Job interviews in Britain have become more difficult since the recession says research findings conducted by Randstad, a specialist recruitment company. Job seekers have just the one chance to impress prospective employers in job interviews. Second chances are few and far; and with little to no margin for errors.

Just over 40 percent of employees say that job interviews today are significantly more unnerving than they were eight years ago; while more than 30 percent of candidates (formerly experienced job interviewees) acknowledge they are rusty on good interview skills when meeting recruiters.

Job applicants across the age spectrum are finding job interviews daunting.

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More than 35 percent of respondents older than 45 saw themselves as ill prepared when it came to facing job interviews; this may be due to the fact that these job seekers have been in the same job for lengthy periods of time. This is compared to 23 percent of respondents in the 18-24 year old bracket who similarly feel inadequate for the way in which interviews are conducted today.

There are contributing factors for the high number of job applicants being overwhelmed at attending an interview. These include shortage of new opportunities and the need to hold onto jobs during the recession.

How important is it to ace an interview? Randstad's study found that 57 percent of job seekers were given only one chance of getting it right to secure available positions. A low 19 percent of job seekers were given two interviews to impress prospective employers.

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These sobering statistics place emphasis on the need for interviewees to make a good first impression.

In the changing face of recruitment processes, the convenience and easy access to desktop and pre-interview research on candidates through social media is on the rise. Now more than ever is the need to exert caution when it comes to your behaviour on digital social platforms. Instant information should work to both sides advantage, as prospective job seekers have access to important information about the company they are interviewing at. Information on the company's reputation, company culture and how well current employees enjoy working there can be enormously helpful.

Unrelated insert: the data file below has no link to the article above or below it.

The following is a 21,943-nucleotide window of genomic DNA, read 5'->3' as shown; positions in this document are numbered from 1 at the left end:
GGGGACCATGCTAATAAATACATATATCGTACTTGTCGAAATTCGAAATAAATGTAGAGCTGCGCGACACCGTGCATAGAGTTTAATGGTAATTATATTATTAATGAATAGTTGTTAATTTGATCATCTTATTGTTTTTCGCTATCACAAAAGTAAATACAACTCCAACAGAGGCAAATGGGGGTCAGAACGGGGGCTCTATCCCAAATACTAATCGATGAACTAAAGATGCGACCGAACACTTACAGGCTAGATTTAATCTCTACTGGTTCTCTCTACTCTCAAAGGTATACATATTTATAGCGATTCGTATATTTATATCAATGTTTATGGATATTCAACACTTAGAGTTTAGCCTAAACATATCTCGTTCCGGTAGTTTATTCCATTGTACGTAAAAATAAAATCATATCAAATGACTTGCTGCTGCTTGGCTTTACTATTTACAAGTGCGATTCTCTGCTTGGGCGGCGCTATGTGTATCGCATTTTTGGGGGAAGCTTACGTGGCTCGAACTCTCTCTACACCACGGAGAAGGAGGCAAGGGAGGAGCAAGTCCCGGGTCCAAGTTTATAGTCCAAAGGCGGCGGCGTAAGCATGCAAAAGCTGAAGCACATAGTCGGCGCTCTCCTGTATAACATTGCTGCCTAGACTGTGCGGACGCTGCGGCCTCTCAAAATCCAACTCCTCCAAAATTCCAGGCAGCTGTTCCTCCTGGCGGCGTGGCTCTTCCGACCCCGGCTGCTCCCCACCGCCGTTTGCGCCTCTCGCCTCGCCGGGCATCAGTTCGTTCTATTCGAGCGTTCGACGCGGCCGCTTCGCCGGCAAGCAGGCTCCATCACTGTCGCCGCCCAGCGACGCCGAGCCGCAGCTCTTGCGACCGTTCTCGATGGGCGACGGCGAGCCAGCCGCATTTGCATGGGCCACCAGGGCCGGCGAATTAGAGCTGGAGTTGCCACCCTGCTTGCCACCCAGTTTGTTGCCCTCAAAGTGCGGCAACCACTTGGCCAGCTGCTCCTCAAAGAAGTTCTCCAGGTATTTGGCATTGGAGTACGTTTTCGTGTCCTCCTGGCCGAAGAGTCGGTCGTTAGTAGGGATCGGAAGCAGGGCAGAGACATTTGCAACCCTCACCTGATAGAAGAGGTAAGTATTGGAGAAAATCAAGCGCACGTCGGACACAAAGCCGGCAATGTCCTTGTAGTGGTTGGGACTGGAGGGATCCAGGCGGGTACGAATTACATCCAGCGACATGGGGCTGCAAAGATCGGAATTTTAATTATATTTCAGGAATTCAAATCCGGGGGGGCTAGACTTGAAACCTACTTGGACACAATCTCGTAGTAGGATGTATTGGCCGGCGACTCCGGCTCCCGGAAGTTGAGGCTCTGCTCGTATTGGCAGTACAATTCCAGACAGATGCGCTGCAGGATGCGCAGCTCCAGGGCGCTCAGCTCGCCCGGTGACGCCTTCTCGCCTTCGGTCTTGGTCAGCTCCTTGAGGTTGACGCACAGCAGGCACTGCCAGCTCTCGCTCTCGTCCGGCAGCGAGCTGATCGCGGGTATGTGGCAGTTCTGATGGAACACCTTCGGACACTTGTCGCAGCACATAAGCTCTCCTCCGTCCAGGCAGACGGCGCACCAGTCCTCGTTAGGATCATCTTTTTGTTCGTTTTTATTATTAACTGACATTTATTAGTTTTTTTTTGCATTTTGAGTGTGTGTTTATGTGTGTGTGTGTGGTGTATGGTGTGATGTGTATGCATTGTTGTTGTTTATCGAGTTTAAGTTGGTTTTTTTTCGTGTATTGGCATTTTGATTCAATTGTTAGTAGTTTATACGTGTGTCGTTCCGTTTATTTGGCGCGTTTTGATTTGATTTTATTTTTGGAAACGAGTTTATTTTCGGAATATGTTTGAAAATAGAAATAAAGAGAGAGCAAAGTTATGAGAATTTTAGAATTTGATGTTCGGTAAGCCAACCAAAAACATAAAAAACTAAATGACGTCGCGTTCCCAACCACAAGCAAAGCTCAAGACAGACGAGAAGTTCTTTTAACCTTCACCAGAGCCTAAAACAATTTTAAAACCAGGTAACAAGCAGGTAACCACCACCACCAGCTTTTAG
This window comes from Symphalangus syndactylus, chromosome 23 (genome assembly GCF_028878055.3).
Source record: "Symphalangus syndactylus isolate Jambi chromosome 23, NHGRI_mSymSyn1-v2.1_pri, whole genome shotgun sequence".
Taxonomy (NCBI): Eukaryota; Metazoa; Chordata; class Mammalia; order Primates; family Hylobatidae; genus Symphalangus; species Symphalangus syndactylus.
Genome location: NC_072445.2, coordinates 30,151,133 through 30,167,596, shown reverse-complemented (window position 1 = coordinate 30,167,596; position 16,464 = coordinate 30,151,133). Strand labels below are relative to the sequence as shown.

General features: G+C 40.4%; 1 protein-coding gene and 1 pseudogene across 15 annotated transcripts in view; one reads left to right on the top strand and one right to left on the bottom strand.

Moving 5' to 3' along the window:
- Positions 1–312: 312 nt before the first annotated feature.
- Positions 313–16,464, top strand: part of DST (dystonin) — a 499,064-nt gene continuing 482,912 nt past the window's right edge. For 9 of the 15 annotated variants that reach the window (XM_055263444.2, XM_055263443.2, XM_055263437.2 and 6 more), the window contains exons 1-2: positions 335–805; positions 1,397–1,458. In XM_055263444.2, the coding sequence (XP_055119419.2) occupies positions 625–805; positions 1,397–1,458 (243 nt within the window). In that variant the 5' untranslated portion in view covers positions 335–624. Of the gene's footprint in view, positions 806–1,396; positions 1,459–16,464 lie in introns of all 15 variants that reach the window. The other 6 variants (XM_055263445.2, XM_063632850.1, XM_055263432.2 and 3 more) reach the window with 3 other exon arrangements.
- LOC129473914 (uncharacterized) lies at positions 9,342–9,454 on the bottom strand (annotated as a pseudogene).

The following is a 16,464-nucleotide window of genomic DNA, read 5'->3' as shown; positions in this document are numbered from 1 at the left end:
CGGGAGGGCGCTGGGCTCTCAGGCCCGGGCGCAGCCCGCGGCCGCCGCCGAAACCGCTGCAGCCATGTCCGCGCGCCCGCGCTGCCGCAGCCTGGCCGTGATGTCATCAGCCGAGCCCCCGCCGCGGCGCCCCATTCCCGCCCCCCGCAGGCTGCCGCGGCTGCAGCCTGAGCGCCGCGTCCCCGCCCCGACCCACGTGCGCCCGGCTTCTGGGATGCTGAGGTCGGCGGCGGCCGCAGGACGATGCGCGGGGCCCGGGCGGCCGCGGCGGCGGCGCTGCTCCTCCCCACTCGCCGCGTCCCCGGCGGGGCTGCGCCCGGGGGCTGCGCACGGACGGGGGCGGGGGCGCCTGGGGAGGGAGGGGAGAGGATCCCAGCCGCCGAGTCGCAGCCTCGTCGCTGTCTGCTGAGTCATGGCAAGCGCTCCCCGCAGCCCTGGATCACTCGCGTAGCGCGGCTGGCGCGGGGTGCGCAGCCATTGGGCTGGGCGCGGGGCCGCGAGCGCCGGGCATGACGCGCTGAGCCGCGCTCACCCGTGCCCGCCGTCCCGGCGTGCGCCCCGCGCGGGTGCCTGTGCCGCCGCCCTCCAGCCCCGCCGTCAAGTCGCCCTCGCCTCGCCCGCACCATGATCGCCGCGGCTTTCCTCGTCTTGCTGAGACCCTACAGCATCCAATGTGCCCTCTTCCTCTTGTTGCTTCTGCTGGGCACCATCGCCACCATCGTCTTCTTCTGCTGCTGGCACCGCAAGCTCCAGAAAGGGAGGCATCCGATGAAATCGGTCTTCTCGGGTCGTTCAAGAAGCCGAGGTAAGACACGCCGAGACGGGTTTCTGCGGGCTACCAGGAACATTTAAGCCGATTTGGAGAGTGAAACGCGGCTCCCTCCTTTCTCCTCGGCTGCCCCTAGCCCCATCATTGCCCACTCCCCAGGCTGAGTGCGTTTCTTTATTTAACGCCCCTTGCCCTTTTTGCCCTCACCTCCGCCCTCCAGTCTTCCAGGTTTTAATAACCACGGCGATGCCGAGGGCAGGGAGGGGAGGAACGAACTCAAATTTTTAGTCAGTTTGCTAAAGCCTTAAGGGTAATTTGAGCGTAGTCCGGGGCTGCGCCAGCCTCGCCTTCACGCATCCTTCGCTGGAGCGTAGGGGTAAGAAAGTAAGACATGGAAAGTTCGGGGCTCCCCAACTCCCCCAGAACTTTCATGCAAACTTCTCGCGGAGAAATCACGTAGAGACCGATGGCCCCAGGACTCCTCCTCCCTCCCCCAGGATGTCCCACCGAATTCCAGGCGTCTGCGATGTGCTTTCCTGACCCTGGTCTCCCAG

Common job interview no-no's

For many job seekers, being granted a job interview is a life-changing opportunity. The intense pressure of such occasions does result in an alarmingly large number of interviewees bungling up their interviews, mistakes that are a given that you should avoid making. The study found that:

  • two-fifths of employees talked to disclosed that their mind had gone blank in a job interview situation
  • over a fifth of participants in the study admitted that they had been ill-prepared for their interviews
  • despite being on time for interviews being the number one golden rule, almost one in ten candidates professed to being late for an interview

Other eye-brow raising job interview faux pas made by interviewees were ill-placed humour, exhibiting arrogance and causing offence.

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When asked what would improve the normally stress-inducing interview process, respondents marked down a number of suggestions. Some of them were:

· being better prepared

· receiving guidance on how to respond to technical and competency-based questions

· being given practical interview advice such as appropriate wear

· deeper knowledge of the prospective employer

What the study's findings suggest to job seekers entering the job market today is - prepare better and prepare well. Recruitment companies can play their role in giving job applicants a distinct advantage to make a positive strong impression at the first go. Recruiters having dealt with the company will have first-hand knowledge to impart on the specifics of the role and what the type of candidate most suited for it.